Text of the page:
For behind Claysville’s community-spirited, small-town facade lies a dark secret. One that ties Rebekkah and Byron together in an inextricable bond, and that will require them both to sacrifice everything to keep their friends and neighbours from harm."
From the Deep of the Dark (Jackelian 6) by Stephen Hunt
(Harper Voyager 16 February 2012 / £12.99) - Stephen Hunt's sixth novel to be set in Victorian-style world of The Court of the Air (which I reviewed with mixed feelings a couple of years ago). From the Deep of the Dark is a trade paperback release from Harper Voyager.
"A daring underwater chase ends in a battle for the Kingdom itself...
The streets of Middlesteel are under attack by an unseen enemy, leaving bloodless corpses in its trail. The newssheets scream vampire, but the truth is even more deadly than anyone knows.
Charlotte Shades, Mistress of Mesmerism, is a thief – and a darned good one at that. When two mysterious men ask her to steal King Jude’s Sceptre from the Parliament vaults, the challenge (and reward) is too great to pass up. After all, Charlotte’s natural charm and the magic of the gem she wears – the mysterious Eye of Fate – have never failed her before.
Only consulting detective Jethro Daunt and his steamman companion Boxiron know there’s more to these two men than meets the eye. Yet even as they rescue Charlotte from a fate worse than death, they are thrown into a plot thicker than even they realize. They escape beneath the waves in an ancient submarine led by Commodore Jethro Black, where they encounter stiff resistance from the strange people who inhabit the vast underwater kingdoms. But man, woman, seanore and gillneck alike must band together if they are to defeat a danger that might not even be from this world…"
Jack Cloudie (Jackelian 5) by Stephen Hunt
(Harper Voyager 16 February 2012 / £7.99) - And Hunt's fifth novel in this Steampunk setting, Jack Cloudie is now released in this mass market edition by Harper Voyager.
"Thanks to his father's gambling debts, young Jack Keats finds himself on the streets and trying to survive as a pickpocket, desperate to graft enough coins to keep him and his two younger brothers fed.
Following a daring bank robbery gone badly awry, Jack narrowly escapes the scaffold, only to be pressed into Royal Aerostatical Navy. Assigned to the most useless airship in the fleet, serving under a captain who is most probably mad, Jack seems to be bound for almost certain death in the far-away deserts of Cassarabia.
Meanwhile, on the other side of the world, Omar ibn Barir, the slave of a rich merchant lord finds his life turned upside down when his master's religious sect is banned. Unexpectedly freed, he survives the destruction of his home to enter into the service of the Caliph's military forces – just as war is brewing.
Two very similar young men prepare to face each other across a senseless field of war. But is Omar the enemy, or is Jack's true nemesis the sickness at the heart of the Caliph's court? A cult that hides the deadly secret to the origins of the gas being used to float Cassarabia's new aerial navy.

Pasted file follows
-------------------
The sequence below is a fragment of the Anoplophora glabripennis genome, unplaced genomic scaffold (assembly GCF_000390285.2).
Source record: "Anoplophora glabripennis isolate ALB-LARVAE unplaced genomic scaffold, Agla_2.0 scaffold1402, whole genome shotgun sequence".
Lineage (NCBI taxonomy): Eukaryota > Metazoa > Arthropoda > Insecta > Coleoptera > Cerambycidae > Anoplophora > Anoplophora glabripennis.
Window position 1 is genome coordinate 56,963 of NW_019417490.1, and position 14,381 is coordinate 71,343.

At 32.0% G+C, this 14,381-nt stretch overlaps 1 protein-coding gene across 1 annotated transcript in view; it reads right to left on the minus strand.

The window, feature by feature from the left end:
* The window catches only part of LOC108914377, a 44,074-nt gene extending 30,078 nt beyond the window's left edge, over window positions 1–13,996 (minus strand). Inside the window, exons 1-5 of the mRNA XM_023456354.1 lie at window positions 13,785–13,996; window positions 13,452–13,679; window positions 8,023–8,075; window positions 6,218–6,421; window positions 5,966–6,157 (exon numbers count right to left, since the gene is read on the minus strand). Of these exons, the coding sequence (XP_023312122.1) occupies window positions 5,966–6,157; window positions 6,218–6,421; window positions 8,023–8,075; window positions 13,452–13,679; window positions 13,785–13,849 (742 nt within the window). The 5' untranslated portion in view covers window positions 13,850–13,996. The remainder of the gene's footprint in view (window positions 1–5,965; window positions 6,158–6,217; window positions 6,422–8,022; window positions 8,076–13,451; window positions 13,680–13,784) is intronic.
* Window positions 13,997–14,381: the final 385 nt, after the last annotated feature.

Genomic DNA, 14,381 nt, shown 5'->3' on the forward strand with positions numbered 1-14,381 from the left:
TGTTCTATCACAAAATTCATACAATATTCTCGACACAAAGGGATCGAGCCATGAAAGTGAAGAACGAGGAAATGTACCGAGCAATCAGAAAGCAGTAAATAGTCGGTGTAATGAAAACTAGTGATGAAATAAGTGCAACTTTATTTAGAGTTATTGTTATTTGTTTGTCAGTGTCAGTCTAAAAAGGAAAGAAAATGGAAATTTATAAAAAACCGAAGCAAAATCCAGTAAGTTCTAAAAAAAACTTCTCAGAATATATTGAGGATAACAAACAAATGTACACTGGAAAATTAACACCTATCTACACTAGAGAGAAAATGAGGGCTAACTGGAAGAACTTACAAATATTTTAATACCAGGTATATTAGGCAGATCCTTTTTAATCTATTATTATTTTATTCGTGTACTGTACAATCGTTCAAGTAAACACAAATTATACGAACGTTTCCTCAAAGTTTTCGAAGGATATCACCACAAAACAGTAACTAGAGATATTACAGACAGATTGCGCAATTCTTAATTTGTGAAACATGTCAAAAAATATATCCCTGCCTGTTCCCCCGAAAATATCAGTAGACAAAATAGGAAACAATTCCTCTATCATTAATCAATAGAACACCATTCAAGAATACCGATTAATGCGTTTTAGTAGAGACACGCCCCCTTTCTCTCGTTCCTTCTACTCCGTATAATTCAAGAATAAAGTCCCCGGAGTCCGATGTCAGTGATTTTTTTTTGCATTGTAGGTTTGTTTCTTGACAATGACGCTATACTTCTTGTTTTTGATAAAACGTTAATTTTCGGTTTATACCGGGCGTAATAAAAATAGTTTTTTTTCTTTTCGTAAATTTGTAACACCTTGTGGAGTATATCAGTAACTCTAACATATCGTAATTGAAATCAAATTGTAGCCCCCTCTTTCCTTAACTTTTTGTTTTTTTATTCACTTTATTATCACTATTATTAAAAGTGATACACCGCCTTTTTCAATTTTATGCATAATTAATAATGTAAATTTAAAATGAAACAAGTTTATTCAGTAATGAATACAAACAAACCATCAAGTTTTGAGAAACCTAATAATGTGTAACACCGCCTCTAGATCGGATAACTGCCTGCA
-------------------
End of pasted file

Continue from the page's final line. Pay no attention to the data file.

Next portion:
If Jack and his shipmates can discover what Cassarabia's aggressive new regime is trying to conceal, he might survive the most horrific of wars and clear his family's name. If not..."
The Gray Wolf Throne (Seven Realms 3) by Cinda Williams Chima
(Harper Voyager 02 February 2012 / £14.99) - Cinda Williams Chima, the author of New York Times best-selling The Heir YA series (published in the US by Hyperion) arrived in the UK with the first book of a brand new series - The Demon King which began The Seven Realms Trilogy. The second title, The Exiled Queen followed and the third, The Gray Wolf Throne is now published by Harpercollins Voyager in hardcover... though I would pedantically add that we spell the word "Grey"!
"Han Alister thought he had already lost everyone he loved. But when he finds his friend Rebecca Morley near death in the Spirit Mountains, Han knows that nothing matters more than saving her. The costs of his efforts are steep, but nothing can prepare him for what he soon discovers: the beautiful, mysterious girl he knew as Rebecca is none other than Raisa ana’Marianna, heir to the Queendom of the Fells. Han is hurt and betrayed. He knows he has no future with a blueblood. And, as far as he’s concerned, the princess’s family killed his own mother and sister. But if Han is to fulfill his end of an old bargain, he must do everything in his power to see Raisa crowned queen.
Meanwhile, some people will stop at nothing to prevent Raisa from ascending. With each attempt on her life, she wonders how long it will be before her enemies succeed. Her heart tells her that the thief-turned-wizard Han Alister can be trusted. She wants to believe it—he’s saved her life more than once. But with danger coming at her from every direction, Raisa can only rely on her wits and her iron-hard will to survive—and even that might not be enough.
The Gray Wolf Throne is an epic tale of fierce loyalty, unbearable sacrifice, and the heartless hand of fate."
Johannes Cabal: The Fear Institute (Johannes Cabal 3) by Jonathan L. Howard
(Headline 16 February 2012 / £7.99) - A third novel from Jonathan L. Howard, a British game designer whose credit include titles such as Broken Sword and his very well received début novel Johannes Cabal the Necromancer, a witty fantasy that was given a beautiful hardcover release from Headline and which "...combines the chills and thrills of old-fashioned gothic tales like The Legend of Sleepy Hollow, the mischievous humour of Wicked, and the sophisticated charms of Jonathan Strange & Mr. Norrell and spins the Faustian legend into a fresh, irreverent, and irresistible new adventure.". Book three, Johannes Cabal: The Fear Institute is more of the same and hoorah for that! Now published in mass market paperback.